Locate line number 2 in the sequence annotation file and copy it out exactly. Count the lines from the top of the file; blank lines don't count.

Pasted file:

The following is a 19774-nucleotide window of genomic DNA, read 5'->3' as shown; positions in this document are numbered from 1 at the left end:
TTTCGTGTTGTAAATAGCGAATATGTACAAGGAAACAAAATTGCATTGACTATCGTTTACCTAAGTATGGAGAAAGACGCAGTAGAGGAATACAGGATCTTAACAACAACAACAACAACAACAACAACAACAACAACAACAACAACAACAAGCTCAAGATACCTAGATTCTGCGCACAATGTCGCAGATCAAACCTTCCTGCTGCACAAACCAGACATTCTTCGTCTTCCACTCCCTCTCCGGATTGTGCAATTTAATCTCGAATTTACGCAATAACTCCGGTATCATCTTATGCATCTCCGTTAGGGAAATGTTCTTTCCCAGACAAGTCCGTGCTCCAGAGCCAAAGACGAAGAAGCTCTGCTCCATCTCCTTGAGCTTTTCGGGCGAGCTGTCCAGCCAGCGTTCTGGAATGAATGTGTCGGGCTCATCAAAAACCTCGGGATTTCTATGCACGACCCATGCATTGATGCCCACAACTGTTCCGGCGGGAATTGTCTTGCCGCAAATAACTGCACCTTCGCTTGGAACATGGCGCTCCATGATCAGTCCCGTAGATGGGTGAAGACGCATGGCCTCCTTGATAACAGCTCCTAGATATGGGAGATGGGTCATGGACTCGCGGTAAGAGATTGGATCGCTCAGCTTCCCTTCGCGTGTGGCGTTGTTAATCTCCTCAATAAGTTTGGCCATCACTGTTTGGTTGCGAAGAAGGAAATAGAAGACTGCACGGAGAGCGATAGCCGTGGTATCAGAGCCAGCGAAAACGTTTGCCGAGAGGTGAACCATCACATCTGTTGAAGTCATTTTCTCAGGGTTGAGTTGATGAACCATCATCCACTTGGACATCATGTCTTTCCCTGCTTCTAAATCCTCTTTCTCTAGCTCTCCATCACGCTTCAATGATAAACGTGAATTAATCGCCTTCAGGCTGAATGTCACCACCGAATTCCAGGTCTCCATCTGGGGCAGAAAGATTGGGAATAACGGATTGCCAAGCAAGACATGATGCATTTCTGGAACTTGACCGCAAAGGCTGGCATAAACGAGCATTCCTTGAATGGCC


TTTCGTGTTGTAAATAGCGAATATGTACAAGGAAACAAAATTGCATTGACTATCGTTTACCTAAGTATGGAGAAAGACGCAGTAGAGGAATACAGGATCTTAACAACAACAACAACAACAACAACAACAACAACAACAACAACAACAACAAGCTCAAGATACCTAGATTCTGCGCACAATGTCGCAGATCAAACCTTCCTGCTGCACAAACCAGACATTCTTCGTCTTCCACTCCCTCTCCGGATTGTGCAATTTAATCTCGAATTTACGCAATAACTCCGGTATCATCTTATGCATCTCCGTTAGGGAAATGTTCTTTCCCAGACAAGTCCGTGCTCCAGAGCCAAAGACGAAGAAGCTCTGCTCCATCTCCTTGAGCTTTTCGGGCGAGCTGTCCAGCCAGCGTTCTGGAATGAATGTGTCGGGCTCATCAAAAACCTCGGGATTTCTATGCACGACCCATGCATTGATGCCCACAACTGTTCCGGCGGGAATTGTCTTGCCGCAAATAACTGCACCTTCGCTTGGAACATGGCGCTCCATGATCAGTCCCGTAGATGGGTGAAGACGCATGGCCTCCTTGATAACAGCTCCTAGATATGGGAGATGGGTCATGGACTCGCGGTAAGAGATTGGATCGCTCAGCTTCCCTTCGCGTGTGGCGTTGTTAATCTCCTCAATAAGTTTGGCCATCACTGTTTGGTTGCGAAGAAGGAAATAGAAGACTGCACGGAGAGCGATAGCCGTGGTATCAGAGCCAGCGAAAACGTTTGCCGAGAGGTGAACCATCACATCTGTTGAAGTCATTTTCTCAGGGTTGAGTTGATGAACCATCATCCACTTGGACATCATGTCTTTCCCTGCTTCTAAATCCTCTTTCTCTAGCTCTCCATCACGCTTCAATGATAAACGTGAATTAATCGCCTTCAGGCTGAATGTCACCACCGAATTCCAGGTCTCCATCTGGGGCAGAAAGATTGGGAATAACGGATTGCCAAGCAAGACATGATGCATTTCTGGAACTTGACCGCAAAGGCTGGCATAAACGAGCATTCCTTGAATGGCC